Lastly, on the societal level, the region as a whole has seen a very significant increase in the use of all drugs, including heroin, from 2012 onwards, revealing that alienation, discontent and structural inequalities remain a feature of several Arab states. The latest Arab Youth Survey (2019) revealed that consumption has skyrocketed, with 76% of the Youth in the Levant alone agreeing that this is becoming a widespread phenomenon. There are some very clear societal reasons for this, once again linking back to long standing grievances and issues of unemployment, representation, lack of opportunities, repression and instability. This is particularly evident in places like Syria and Iraq, where decades of conflicts and instability are contributing to alienation and to rising rates of consumption, specifically of methamphetamines, because of how easily and cheaply they can be produced (Rubin 2019).  Another worrying societal trend is that there are increasingly evident class and sectarian connotations to drug use and production, with marginalised communities, internally displaced persons, and the poorest parts of the population relying on drug smuggling and production for survival. Another issue that contributes to this and remains largely unaddressed, specifically in the case of Syria, is the trauma caused by recent and ongoing conflicts and by the lack of any sort of support from the state, that therefore leaves citizens with very little coping mechanisms outside of drug use (Abazid et al. 2020). Lastly, a key societal issue and a growing source of anger and discontent is the fact that this phenomenon keeps on being criminalised and persecuted rather than addressed with appropriate policies. This is also becoming a health problem, putting a strain on already inadequate healthcare systems, with a documented rise in HIV and hepatitis (Arab Youth Survey 2019). Yet again, there are nowhere near enough facilities to care for this. As an example, Bahrain only opened its first rehab clinic a couple of years ago and in Egypt, which has a population of over 100 million people, there are only 22 rehabilitation facilities, most of which are private (International Drug Policy Consortium 2020). Hence one can see that, because of the lack of appropriate policies and responses, the role that drugs play in fuelling anger and discontent is likely to grow exponentially over the next 30 years.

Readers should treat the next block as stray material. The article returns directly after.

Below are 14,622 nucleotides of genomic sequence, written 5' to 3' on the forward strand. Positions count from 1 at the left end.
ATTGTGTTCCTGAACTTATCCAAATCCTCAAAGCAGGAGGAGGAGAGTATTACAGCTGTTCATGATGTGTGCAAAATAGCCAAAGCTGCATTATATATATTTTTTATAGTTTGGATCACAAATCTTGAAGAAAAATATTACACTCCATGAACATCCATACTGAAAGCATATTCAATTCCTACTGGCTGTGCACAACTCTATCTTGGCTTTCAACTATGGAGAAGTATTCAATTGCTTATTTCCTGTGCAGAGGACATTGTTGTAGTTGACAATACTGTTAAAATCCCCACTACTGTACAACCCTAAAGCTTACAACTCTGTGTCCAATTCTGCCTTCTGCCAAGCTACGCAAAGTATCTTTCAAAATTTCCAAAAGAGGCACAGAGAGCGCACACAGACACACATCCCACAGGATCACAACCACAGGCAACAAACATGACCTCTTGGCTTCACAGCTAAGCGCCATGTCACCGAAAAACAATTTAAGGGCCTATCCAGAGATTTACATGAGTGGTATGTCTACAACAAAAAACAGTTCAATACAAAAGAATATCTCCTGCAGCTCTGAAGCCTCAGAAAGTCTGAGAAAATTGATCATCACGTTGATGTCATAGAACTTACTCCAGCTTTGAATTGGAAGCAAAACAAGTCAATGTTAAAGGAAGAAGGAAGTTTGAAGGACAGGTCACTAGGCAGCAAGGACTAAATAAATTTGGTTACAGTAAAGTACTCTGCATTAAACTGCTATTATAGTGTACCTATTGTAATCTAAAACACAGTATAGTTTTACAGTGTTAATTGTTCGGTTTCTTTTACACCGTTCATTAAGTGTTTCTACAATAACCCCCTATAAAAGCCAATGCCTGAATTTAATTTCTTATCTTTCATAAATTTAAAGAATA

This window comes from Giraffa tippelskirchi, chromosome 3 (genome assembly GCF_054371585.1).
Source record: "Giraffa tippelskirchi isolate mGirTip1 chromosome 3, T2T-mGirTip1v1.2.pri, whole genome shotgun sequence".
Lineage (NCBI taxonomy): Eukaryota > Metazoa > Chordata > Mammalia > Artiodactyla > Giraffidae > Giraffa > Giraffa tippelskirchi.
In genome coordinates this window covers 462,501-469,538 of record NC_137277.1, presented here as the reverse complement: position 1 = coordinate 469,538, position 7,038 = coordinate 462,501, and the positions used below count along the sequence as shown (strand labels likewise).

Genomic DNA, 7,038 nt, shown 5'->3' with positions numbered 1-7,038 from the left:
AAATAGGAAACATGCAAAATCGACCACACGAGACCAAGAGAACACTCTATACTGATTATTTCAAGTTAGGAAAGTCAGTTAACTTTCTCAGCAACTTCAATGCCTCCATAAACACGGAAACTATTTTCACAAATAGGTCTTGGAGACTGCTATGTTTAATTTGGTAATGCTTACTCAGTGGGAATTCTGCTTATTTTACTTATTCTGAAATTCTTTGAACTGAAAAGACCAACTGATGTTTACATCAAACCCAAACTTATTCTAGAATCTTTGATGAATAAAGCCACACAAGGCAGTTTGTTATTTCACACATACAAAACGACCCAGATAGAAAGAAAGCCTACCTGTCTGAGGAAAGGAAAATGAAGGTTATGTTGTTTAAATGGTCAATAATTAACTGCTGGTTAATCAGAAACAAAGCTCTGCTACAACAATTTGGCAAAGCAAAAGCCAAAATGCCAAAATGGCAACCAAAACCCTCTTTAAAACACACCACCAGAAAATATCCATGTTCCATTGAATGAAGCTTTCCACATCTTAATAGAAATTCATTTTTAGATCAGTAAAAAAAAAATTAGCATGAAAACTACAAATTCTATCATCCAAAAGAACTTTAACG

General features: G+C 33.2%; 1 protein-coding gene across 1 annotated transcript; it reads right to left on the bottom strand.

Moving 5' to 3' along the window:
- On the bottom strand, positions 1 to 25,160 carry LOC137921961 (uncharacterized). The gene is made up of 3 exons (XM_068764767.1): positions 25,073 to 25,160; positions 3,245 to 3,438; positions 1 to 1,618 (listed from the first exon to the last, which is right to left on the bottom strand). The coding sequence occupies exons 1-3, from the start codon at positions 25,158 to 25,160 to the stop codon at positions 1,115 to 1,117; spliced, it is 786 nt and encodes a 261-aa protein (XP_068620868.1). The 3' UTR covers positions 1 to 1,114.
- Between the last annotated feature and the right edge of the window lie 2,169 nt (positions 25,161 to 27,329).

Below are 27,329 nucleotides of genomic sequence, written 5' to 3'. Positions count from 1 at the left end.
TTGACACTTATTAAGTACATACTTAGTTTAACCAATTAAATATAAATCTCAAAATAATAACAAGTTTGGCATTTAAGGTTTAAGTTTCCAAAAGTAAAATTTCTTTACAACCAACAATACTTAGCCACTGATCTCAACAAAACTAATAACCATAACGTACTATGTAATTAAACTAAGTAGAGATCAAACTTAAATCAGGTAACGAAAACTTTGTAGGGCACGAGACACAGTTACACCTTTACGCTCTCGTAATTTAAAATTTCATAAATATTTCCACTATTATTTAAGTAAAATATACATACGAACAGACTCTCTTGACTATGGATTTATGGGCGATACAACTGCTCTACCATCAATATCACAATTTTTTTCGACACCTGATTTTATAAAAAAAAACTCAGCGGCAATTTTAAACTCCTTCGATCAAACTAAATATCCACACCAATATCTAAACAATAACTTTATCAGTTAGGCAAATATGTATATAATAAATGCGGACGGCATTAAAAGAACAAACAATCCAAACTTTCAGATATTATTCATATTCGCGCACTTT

To conclude, looking at the rise in drug production, trafficking and consumption can tell us a lot about simmering sources of anger across the MENA. The three main takeaways one should be looking out for are that 1) this phenomenon is exacerbated by state’s failure to care for their citizens, especially in the aftermath of the 2011 uprisings; 2) rising rates of unemployment, regional instability and the growth of authoritarian measures are all disintegrating the already fragile state-society relation at the core of many regimes; 3) in such a context, alienation and the lack of opportunities are directly linked to escalating rates of drug abuse, which, if it is not addressed quickly, will definitely become a contributing factor to eroding state legitimacy and insecurity moving forward.